In particular, the coal and steel industry in the Ruhr area - z. B. the companies Krupp , Hörder Bergwerks- und Hütten-Verein and Bochumer Verein - already agreed to participate early on and built large halls for this exhibition. One of these exhibition halls, designed by Bruno Möhring and built by Gutehoffnungshütte in Oberhausen , was dismantled after the exhibition and reused in Mexico City , where it is still used today as the Museo Universitario del Chopo for exhibition purposes. Another hall of Bruno Möhring was rebuilt in Cologne. Another hall was moved to Bochum, where it is used today under the name Jahrhunderthalle for trade fairs and music events. The Köttgen pavilion is now in Bergisch Gladbach . The largely temporary exhibition architecture linked new industrial and handicraft production methods with the forms of Art Nouveau , and in some cases with the forms of Neo-Baroque or eclectic mixes of styles. An outstanding example of Art Nouveau architecture was the majolica house built by Villeroy & Boch in the courtyard garden .

The “Cairo Street” was an expression of interest in the Orient and Orientalism . During the exhibition, over a hundred Arabs moved into an “Arab village” there. There was also a "Nubian village" that was populated by about 30 residents. The contemporary romanticism of the Rhine was expressed in a replica of the “ ruins of Rüdesheim Castle ”. There were also replicas of motifs from the Sulden and Zillertal valleys .


  • Gottfried Stoffers (Hrsg.): Industry, trade and art exhibition Düsseldorf 1902. The industry and trade exhibition for Rhineland, Westphalia and neighboring districts combined with a German national art exhibition Düsseldorf 1902 . August Bagel, Düsseldorf 1903 ( digitized version ).
  • Berthold Braun: Railway vehicles at the industrial and commercial exhibition in Düsseldorf in 1902 . In: Constantin von Popp (Red.): Journal of the Oesterreichischen Ingenieur- und Architekten-Verein , No. 52/1902 (LIV. Volume), pp. 893–906. - Full text online (PDF; 55 MB) .

Web links

Commons : Trade and Industry Exhibition 1902, Düsseldorf  - Collection of images, videos and audio files

Individual evidence

  1. ^ Hugo Weidenhaupt : Brief history of the city of Düsseldorf . Triltsch Verlag, Düsseldorf 1983, ninth revised edition, p. 137
  2. ^ Friedrich Schaarschmidt : On the history of Düsseldorf art, especially in the XIX. Century , published by the Art Association for the Rhineland and Westphalia , Verlag August Bagel, Düsseldorf 1902, p. 353, online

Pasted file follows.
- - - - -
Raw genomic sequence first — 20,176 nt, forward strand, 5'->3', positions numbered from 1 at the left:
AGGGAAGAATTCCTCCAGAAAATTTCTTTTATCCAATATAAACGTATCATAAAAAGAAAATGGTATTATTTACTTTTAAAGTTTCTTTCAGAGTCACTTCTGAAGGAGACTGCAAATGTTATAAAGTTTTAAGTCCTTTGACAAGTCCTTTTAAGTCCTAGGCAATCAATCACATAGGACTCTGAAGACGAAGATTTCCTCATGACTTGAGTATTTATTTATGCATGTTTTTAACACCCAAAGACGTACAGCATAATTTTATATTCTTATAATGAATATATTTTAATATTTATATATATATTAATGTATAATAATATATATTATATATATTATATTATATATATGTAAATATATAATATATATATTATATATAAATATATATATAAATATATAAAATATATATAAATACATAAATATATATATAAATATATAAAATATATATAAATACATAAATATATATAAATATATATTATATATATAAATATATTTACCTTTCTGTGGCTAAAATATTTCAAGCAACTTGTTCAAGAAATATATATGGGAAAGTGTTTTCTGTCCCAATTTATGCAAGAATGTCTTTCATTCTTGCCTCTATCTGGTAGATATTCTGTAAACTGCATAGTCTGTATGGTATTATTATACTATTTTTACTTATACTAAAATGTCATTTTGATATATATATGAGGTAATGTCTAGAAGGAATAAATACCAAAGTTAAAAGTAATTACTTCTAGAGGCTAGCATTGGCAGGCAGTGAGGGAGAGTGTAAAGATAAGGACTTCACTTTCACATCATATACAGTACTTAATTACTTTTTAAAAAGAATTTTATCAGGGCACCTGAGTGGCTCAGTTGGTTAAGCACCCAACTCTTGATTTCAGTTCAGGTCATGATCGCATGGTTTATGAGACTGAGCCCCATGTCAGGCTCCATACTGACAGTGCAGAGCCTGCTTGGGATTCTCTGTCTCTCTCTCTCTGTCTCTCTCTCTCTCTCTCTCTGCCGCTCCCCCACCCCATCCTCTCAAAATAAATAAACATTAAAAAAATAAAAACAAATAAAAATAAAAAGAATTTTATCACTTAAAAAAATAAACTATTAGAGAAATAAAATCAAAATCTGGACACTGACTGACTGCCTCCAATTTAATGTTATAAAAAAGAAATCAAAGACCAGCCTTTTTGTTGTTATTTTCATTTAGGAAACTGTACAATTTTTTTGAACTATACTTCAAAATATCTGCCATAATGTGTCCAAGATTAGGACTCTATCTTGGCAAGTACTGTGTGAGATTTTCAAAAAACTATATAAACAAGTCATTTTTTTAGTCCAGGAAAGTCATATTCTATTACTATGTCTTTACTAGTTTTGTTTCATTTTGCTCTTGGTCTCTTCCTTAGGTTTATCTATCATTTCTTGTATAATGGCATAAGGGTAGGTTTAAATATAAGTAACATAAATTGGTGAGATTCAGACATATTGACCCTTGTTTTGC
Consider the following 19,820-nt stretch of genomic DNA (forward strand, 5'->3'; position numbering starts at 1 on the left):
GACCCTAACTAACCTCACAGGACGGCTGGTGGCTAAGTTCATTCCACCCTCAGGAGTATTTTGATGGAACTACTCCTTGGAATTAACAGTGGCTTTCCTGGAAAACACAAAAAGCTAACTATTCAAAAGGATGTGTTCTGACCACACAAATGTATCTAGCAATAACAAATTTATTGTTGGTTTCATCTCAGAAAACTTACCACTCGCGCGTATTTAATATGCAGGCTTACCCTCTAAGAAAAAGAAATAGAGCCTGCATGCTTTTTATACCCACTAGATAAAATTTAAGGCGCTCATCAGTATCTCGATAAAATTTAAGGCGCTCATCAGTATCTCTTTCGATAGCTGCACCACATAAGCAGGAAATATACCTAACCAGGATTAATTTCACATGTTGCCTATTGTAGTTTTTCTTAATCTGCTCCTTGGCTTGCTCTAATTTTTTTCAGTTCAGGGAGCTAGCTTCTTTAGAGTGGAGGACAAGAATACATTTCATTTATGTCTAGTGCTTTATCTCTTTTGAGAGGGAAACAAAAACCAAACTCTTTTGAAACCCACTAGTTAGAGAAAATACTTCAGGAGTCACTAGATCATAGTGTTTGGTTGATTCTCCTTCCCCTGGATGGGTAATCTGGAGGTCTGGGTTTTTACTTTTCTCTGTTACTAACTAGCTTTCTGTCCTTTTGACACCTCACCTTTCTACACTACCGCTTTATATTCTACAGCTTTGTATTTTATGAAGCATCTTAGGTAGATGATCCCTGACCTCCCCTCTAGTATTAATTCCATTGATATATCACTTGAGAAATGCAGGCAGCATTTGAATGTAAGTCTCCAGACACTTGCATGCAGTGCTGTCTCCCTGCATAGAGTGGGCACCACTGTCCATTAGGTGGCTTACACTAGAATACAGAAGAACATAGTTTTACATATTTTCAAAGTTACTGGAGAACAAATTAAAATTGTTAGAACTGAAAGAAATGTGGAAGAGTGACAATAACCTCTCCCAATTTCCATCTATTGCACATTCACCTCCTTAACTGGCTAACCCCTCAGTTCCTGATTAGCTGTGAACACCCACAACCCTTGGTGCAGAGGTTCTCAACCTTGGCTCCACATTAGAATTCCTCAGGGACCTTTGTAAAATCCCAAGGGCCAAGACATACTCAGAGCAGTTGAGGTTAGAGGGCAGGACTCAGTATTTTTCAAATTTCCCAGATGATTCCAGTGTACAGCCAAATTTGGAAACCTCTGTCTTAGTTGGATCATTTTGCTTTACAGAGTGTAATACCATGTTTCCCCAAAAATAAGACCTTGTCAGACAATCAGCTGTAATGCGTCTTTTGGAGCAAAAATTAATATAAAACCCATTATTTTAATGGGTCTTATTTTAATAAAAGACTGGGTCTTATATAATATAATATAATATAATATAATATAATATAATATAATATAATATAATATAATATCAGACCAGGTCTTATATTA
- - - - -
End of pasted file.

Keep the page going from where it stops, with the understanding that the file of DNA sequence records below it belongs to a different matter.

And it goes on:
3. Alexander Fils: The 'Small World Exhibition' in Düsseldorf 1902 . Introduction, ISBN 978-90-288-1865-1
  4. Melanie Florin: The majolica house from Villeroy & Boch in the Düsseldorf court garden . Grupello Verlag, Düsseldorf 2006, ISBN 3-89978-0574 , p. 24, PDF file in the portal , accessed on December 23, 2013
  5. Rheinisch-Westfälische Industrie- und Gewerbeausstellung Düsseldorf 1902 ( Memento of the original from December 20, 2015 in the Internet Archive ) Info: The archive link has been inserted automatically and has not yet been checked. Please check the original and archive link according to the instructions and then remove this notice. , Website in the portal , accessed on December 6, 2015 @1@ 2Template: Webachiv / IABot /
  6. ^ Bettina Baumgärtel : Chronicle of the Düsseldorf School of Painting 1815–2011 . In: Bettina Baumgärtel (Hrsg.): The Düsseldorf School of Painting and its international impact 1819–1918 . Volume 1, Michael Imhof Verlag, Petersberg 2011, ISBN 978-3-86568-702-9 , p. 374
  7. ^ Paul Clemen : The German National Art Exhibition in Düsseldorf . In: Art for All. Painting, sculpture, graphics, architecture . Issue 23, 1902, pp. 530-544 ( digitized version )
  8. On the history of the association for the organization of art exhibitions , website in the portal , accessed on August 29, 2014
  9. ^ Lothar Pützstück: Africa and Düsseldorf in the German Empire (1871–1945) . In: Marianne Bechhaus-Gerst, Reinhard Klein-Arendt (ed.): Africans in Germany and black Germans - past and present . LIT Verlag, Münster 2004, ISBN 3-8258-6824-9 , p. 62 ( Google Books )
  10. Stefanie Schäfers, p. 33
  11. ^ Paul Clemen, p. 533
  12. ^ Paul Clemen, p. 539
  13. Paul Clemen, S. 541/542